Cell and Gene Therapies

15.01.20 04:58 PM Comment(s)

The Most Expensivest Part I

Cell and Gene Therapies And What To Expect In 2020



By Erik Foehr

BioTether Sciences


Last year saw the approval and marketing of the most expensive drug ever created. Zolgensma, by Novartis, is a one time gene therapy for the rare condition, spinal muscular atrophy. The therapy costs $2.125 million and may be used to treat children around 2 years of age stricken with the disease. Other new drugs with large price tags also added to the growing class of cell and gene therapies that are ‘The Most Expensivest’ drugs ever developed. Spark Therapeutics gene therapy drug for a rare form of blindness, is called Luxturna, and is priced at $425,000 per eye.  A few CAR-T therapies have been approved for cancer over the last couple years,  including Novartis Kymriah for non-Hodgkin Lymphoma.  CAR-T therapies are complex and cost nearly $500,000 for the treatment. 2020 is likely to see several more cell and gene therapy approvals ignite costs like a pile of cash on fire. Million dollar drugs may become commonplace someday.

Cell and Gene Therapy drugs have enormous potential to treat and even cure disease. For instance, Zolgensma, was shown to keep some of the treated children free of the devastating neuromuscular disease years after the therapy was administered. CAR-T therapies have demonstrated astonishing successes curing people of deadly cancers. The FDA projected that 10-20 gene and cell therapies will be approved per year by 2025. That would indicate 3-5 approvals this year, 5-10 next year and so on until cell and gene therapies become a significant part of the biopharmaceutical ecosystem. Hundreds of genetic diseases are being targeted for gene therapy treatment by small biotech start-ups to large multinational biopharmaceutical companies.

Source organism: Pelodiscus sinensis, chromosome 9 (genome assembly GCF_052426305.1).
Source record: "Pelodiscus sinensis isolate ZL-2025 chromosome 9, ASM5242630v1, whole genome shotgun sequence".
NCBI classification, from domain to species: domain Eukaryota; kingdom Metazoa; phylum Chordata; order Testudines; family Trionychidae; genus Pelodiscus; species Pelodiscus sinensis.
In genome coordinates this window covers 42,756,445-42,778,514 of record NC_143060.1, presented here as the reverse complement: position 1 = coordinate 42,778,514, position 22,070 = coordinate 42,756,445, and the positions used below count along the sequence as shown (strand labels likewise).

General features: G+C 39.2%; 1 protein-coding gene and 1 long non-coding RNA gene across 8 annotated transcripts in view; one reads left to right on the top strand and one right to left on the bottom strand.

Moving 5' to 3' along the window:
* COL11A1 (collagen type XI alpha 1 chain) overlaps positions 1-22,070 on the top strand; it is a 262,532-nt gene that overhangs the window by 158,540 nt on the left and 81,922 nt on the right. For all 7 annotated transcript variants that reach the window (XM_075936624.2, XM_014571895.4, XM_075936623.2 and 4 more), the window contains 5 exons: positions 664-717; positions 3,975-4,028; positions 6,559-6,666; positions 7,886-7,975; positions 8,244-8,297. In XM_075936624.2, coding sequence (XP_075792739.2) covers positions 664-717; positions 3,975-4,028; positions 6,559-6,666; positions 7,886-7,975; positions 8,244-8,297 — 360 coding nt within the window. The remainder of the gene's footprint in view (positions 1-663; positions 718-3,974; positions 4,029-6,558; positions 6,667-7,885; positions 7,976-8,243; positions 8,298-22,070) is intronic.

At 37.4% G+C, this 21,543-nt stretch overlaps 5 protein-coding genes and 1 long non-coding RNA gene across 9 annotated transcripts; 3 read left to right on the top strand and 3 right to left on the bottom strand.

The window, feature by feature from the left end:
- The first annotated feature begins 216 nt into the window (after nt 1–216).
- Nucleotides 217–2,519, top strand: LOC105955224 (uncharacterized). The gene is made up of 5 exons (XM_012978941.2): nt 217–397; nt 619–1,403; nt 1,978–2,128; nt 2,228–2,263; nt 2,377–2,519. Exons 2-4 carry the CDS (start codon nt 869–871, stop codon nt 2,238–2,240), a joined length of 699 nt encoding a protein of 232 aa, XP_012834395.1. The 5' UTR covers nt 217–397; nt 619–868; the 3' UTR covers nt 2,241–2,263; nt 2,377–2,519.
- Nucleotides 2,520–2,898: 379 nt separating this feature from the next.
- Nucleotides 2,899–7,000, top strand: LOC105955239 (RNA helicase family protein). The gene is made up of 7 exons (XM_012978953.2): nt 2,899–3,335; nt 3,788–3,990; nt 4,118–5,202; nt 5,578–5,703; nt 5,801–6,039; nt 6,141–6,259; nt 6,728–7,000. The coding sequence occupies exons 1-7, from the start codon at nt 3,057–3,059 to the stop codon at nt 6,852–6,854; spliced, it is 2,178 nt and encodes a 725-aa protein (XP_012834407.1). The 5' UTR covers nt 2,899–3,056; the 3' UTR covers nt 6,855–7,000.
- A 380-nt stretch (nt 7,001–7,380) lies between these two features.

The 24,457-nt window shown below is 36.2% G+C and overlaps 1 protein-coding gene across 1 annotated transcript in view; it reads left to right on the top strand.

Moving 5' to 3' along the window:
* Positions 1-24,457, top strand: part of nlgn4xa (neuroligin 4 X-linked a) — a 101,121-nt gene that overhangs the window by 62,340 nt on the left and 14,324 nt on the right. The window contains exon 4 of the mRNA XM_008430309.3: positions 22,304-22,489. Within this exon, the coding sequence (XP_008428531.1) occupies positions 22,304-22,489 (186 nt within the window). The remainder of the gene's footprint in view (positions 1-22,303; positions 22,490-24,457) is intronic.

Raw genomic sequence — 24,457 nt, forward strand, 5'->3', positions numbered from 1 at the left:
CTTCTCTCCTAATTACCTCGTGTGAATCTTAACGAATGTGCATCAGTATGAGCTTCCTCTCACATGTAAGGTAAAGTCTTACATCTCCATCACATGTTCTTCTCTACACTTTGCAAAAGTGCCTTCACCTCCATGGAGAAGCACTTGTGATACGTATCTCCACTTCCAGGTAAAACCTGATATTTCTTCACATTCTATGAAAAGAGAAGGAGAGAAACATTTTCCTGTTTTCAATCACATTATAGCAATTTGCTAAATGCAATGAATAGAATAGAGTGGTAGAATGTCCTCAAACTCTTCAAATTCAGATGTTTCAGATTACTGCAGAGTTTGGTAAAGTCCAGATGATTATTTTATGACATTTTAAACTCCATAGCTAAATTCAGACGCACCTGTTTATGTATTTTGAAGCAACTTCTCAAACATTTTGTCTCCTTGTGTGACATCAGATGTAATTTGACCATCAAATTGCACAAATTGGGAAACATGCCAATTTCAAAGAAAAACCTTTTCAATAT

How will cell and gene therapies impact the biopharmaceutical and healthcare ecosystems? On the one hand fortunes will be made on the new discoveries, break-throughs, and mega-mergers. Intractable diseases, many rare genetic diseases, with no other treatment option may be ameliorated or even cured. This new class of therapy could improve and save many lives and may even reduce the long term cost burden on the healthcare system. But no one has a clear answer for how to pay for these new million dollar therapies. Cell and gene therapy drugs are being developed for rare diseases, with thousands, hundreds, or even a few dozen treatable patients in the USA. But some new cell and gene therapies may be used on a larger population of patients. Will insurance companies be able to absorb the costs of these million dollar drugs? Can the system find a solution to a low probability, but high impact claims?

These drugs are also extremely expensive to develop, manufacture, and test. CAR-T therapies require highly specialized manufacturing and quality testing systems. Similarly, gene therapies have shown great potential, but have significant challenges relating to vector delivery, immunogenicity, and other safety concerns. Cell and gene therapies are only a small fraction of the overall drug development spend with small molecule and biotherapeutics accounting for over 95% of development dollars. But this new class of drug is going to grow rapidly and will require significant expenditures on in-house and outsourced activities. The outsourced analytical chemistry services spend alone will reach into the hundreds of millions in 2020 and beyond. But that may just be the price to pay for the best, most effective, and expensivest drugs ever developed.